If you google “FreePBX minimum system requirements,” you’ll find dozens of community pages asking about the minimum system requirements, but the only wiki page on the subject appears to be for high availability installations - which is a commercial module.
I certainly agree that one’s time should never be treated as a $0.00 cost, but if you’re setting up a phone system for your own business or a friend, you’re going to spend time setting up the system regardless of which one you pick. The cost of your time shouldn’t really factor into that equation, except to the extent that one system might take longer than the other to implement. The abysmal state of FreePBX’s documentation and the UI changes that make configuration take exponentially longer than it used to plays into that quite a bit.
As long as there are companies like the one you worked for, the devs will point to the x,000 installs last year and say that everything is great. But, what happens in ten years when all those companies (like the one you worked for) that are underselling FreePBX go out of business, and all the newbies who visited the forums and could never get it working are selling 3CX?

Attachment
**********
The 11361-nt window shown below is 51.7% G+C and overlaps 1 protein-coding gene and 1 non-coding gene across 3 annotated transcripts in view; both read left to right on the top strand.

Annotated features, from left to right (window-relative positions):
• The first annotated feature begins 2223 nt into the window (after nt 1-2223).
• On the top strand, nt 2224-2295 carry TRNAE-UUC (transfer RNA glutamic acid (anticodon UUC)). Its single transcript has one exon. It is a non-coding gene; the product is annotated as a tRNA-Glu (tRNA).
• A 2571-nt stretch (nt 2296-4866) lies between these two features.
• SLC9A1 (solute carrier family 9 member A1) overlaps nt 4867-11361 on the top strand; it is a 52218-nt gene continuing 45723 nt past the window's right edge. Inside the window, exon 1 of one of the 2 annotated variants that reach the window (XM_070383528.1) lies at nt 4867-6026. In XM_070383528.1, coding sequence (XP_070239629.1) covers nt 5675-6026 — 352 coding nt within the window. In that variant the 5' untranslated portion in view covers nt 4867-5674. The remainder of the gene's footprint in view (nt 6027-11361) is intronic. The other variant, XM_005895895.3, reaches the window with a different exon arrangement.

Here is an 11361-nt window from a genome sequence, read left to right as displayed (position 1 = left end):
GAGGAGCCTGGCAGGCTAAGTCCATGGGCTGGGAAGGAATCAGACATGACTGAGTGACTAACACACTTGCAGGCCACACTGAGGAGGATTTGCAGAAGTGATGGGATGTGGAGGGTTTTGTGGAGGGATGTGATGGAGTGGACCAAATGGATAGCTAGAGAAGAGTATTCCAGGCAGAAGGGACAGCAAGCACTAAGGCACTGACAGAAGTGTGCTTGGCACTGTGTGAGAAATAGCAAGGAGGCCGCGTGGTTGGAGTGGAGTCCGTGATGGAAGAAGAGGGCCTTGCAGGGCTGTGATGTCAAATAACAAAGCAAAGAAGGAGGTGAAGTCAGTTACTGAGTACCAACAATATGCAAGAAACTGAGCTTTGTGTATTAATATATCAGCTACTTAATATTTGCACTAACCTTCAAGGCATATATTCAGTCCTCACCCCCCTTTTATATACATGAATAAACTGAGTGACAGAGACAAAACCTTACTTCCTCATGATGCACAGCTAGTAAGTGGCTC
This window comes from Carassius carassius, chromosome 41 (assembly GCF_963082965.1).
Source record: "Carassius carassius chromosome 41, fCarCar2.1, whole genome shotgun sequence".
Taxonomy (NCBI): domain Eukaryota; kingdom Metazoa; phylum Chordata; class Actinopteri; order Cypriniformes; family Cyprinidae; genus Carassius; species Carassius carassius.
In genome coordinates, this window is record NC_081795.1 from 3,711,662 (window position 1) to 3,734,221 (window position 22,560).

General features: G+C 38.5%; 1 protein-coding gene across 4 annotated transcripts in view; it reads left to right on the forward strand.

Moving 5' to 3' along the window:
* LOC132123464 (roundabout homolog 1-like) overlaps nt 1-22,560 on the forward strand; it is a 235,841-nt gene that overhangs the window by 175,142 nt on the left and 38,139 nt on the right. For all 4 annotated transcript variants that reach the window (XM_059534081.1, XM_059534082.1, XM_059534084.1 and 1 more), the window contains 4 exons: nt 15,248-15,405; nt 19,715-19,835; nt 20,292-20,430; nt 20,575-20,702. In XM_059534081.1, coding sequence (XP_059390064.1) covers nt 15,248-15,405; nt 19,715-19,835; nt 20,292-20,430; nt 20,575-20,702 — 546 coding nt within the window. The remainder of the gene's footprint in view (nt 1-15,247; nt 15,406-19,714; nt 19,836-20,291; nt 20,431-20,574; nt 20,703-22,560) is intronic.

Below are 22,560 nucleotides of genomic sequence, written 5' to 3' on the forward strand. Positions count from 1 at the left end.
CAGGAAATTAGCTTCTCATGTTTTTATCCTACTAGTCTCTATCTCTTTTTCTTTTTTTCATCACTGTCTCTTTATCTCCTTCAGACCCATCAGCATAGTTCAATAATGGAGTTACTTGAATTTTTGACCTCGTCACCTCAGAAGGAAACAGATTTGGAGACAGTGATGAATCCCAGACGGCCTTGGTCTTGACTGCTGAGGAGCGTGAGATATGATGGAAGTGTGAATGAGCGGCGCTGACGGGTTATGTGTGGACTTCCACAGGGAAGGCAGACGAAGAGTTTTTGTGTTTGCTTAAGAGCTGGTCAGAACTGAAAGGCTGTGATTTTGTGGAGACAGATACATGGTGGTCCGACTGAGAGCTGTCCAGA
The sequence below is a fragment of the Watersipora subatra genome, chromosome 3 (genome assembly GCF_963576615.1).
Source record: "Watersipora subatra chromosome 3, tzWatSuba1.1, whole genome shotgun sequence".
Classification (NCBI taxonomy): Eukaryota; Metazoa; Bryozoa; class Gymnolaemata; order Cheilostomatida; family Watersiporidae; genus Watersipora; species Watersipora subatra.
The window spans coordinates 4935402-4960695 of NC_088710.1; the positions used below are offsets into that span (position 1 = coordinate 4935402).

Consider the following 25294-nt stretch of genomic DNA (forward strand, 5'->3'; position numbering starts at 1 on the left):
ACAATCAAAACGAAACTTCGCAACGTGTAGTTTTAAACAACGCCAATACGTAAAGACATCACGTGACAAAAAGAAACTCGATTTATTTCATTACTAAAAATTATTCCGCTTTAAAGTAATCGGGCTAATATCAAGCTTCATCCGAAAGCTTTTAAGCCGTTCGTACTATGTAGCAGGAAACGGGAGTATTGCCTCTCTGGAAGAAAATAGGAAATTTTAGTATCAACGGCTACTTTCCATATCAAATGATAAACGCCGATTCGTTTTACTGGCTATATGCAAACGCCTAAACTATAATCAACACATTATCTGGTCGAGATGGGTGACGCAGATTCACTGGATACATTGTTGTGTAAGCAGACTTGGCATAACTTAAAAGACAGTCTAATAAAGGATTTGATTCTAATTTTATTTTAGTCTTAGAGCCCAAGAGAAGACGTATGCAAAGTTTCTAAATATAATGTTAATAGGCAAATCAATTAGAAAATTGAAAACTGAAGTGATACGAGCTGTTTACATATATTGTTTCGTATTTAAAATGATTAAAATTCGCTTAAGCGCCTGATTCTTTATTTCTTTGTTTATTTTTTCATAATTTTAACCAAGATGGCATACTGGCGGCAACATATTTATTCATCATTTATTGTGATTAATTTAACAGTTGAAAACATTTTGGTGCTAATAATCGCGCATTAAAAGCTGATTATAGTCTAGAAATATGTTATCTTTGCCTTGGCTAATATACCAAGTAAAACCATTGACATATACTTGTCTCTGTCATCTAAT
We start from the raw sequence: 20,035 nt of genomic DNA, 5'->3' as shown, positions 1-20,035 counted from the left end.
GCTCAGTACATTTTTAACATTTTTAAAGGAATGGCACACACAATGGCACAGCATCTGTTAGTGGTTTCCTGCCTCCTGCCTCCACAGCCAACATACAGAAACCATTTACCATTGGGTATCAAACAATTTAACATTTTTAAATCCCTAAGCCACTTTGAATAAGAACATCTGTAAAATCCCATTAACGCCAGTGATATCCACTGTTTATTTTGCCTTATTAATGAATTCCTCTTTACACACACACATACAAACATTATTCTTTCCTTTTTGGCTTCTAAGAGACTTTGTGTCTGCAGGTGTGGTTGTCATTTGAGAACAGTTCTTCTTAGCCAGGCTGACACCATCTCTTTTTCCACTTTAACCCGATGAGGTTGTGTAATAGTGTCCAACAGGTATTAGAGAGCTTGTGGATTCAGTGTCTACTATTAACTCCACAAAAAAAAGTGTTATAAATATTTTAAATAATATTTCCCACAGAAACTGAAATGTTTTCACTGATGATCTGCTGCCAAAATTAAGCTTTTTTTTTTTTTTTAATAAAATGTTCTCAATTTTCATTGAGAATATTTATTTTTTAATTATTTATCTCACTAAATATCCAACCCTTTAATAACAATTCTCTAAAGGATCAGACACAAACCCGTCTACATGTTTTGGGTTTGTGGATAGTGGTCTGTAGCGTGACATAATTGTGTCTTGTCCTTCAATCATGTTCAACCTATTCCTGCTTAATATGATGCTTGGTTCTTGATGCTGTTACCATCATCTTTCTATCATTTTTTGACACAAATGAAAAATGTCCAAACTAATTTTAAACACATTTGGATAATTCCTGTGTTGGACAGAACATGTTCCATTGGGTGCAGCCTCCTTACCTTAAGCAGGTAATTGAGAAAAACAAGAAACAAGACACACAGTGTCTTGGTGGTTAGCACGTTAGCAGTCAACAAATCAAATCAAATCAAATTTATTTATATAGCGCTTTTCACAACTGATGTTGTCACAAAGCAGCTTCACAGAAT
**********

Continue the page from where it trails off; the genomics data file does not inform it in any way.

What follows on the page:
Having said all of that, I’m not sure that this has anything to do with FreePBX’s design. Perhaps this discussion should itself be split off into its own thread?
I’m not sure I’m walking away with the feeling that many simply disagree. I do see this thread being dominated by a few who would prefer to attack than to unravel a message. A professional installer and a hobbyist are going to have two different views on how a product could be better as the needs are different. As hobbyist AdHominem is hitting on a lot of points I would have to agree with.